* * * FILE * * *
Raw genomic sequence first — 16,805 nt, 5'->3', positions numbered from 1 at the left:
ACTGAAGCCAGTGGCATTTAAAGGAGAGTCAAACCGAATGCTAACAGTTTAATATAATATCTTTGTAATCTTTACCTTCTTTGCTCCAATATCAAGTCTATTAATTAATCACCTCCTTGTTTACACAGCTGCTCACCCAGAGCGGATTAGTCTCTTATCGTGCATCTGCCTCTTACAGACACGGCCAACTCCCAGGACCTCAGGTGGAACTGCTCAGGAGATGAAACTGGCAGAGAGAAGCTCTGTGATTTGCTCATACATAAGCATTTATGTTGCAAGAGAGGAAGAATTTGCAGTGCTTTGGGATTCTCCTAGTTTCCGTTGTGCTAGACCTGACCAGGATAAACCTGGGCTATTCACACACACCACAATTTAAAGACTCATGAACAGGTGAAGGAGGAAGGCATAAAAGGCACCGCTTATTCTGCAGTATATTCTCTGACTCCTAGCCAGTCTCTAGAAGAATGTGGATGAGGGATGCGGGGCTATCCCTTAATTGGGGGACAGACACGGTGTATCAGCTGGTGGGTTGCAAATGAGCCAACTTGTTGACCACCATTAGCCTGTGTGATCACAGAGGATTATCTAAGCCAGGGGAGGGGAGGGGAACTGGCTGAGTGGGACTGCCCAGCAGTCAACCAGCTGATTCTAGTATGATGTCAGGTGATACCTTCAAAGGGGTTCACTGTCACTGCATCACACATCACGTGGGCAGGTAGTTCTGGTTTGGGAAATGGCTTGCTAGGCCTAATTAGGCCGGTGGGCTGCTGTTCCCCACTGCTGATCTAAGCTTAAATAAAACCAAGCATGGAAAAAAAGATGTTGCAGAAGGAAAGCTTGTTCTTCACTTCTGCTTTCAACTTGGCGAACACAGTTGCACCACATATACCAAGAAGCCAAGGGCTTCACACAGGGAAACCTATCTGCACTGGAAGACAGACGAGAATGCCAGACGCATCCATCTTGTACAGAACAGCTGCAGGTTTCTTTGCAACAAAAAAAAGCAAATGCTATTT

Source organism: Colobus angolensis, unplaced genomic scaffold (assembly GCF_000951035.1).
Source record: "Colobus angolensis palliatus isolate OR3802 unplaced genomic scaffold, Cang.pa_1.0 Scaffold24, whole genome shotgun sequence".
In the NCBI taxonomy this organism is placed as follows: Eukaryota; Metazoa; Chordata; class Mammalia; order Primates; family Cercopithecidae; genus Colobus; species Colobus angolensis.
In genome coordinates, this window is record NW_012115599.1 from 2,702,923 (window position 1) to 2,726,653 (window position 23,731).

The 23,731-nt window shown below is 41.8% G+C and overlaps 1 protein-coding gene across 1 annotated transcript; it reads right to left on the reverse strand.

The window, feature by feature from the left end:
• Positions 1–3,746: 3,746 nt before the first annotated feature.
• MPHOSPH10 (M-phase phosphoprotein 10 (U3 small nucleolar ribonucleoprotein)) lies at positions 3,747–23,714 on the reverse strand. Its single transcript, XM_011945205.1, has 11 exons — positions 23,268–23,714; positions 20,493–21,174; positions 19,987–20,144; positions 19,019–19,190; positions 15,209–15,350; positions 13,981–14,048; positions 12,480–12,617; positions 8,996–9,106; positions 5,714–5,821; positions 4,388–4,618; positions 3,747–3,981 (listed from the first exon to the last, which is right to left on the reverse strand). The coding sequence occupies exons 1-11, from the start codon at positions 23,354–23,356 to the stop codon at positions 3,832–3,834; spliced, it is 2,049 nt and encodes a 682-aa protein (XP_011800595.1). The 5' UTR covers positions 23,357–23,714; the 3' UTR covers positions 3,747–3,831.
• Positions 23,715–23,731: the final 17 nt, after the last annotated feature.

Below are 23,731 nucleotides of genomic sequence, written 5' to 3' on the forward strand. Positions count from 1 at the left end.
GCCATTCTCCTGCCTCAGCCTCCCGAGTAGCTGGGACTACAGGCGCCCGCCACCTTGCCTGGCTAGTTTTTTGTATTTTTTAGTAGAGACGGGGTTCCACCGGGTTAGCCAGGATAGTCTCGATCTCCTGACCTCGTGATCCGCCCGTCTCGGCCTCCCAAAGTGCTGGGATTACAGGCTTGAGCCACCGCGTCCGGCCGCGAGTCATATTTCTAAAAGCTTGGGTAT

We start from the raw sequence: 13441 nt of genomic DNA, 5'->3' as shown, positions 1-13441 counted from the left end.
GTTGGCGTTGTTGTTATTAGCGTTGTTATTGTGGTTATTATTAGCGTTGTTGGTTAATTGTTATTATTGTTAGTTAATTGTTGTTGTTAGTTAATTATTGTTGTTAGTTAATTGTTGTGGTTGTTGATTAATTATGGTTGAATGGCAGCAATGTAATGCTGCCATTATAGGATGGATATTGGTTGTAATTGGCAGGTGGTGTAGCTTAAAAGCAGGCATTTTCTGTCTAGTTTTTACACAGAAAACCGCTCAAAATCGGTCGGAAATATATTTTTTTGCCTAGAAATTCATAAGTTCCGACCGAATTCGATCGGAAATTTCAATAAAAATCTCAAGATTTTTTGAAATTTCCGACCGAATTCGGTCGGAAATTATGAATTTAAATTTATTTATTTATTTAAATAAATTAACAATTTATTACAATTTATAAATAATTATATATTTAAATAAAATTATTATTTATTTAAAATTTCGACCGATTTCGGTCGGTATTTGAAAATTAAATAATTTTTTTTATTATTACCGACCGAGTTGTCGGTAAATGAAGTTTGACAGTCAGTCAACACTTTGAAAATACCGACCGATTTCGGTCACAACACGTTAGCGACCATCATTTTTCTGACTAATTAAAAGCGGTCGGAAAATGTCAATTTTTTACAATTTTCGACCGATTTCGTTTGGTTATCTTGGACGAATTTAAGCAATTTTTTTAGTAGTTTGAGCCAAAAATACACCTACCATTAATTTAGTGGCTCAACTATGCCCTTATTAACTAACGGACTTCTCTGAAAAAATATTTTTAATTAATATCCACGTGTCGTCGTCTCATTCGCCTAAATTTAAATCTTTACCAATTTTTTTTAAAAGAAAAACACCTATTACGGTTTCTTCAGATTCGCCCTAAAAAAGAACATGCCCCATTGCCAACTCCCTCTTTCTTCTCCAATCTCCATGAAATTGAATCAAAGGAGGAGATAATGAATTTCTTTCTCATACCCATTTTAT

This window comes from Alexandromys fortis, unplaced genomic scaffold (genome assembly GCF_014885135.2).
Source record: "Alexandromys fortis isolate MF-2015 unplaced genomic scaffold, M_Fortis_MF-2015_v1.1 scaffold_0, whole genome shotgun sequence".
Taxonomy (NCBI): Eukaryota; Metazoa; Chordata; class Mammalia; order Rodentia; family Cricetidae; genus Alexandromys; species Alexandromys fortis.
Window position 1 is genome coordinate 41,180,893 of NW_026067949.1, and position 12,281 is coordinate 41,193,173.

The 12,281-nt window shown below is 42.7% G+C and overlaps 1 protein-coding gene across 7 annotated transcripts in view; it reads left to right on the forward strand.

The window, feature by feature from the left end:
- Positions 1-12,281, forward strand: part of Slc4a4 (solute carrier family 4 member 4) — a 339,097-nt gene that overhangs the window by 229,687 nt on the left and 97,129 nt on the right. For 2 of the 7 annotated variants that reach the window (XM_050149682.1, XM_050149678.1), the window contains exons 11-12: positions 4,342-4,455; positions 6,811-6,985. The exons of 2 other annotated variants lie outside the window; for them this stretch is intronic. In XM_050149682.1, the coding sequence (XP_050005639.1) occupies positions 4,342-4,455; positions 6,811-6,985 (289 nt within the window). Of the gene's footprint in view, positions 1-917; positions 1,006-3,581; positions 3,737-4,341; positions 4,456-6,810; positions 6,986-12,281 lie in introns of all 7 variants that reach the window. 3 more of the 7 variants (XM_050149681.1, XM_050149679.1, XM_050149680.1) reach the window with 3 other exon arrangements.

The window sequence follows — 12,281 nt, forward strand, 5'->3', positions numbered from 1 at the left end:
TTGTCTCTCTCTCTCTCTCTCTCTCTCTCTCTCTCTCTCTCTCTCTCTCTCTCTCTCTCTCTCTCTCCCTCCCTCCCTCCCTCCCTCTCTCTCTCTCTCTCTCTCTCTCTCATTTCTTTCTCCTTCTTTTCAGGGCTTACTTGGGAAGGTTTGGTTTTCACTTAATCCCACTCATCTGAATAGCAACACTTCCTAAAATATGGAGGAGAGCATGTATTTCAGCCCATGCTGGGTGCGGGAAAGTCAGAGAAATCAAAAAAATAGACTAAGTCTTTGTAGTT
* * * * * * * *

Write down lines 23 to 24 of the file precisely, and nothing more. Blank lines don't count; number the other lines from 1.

The window sequence follows — 12,281 nt, forward strand, 5'->3', positions numbered from 1 at the left end:
TTGTCTCTCTCTCTCTCTCTCTCTCTCTCTCTCTCTCTCTCTCTCTCTCTCTCTCTCTCTCTCTCTCCCTCCCTCCCTCCCTCCCTCTCTCTCTCTCTCTCTCTCTCTCTCATTTCTTTCTCCTTCTTTTCAGGGCTTACTTGGGAAGGTTTGGTTTTCACTTAATCCCACTCATCTGAATAGCAACACTTCCTAAAATATGGAGGAGAGCATGTATTTCAGCCCATGCTGGGTGCGGGAAAGTCAGAGAAATCAAAAAAATAGACTAAGTCTTTGTAGTT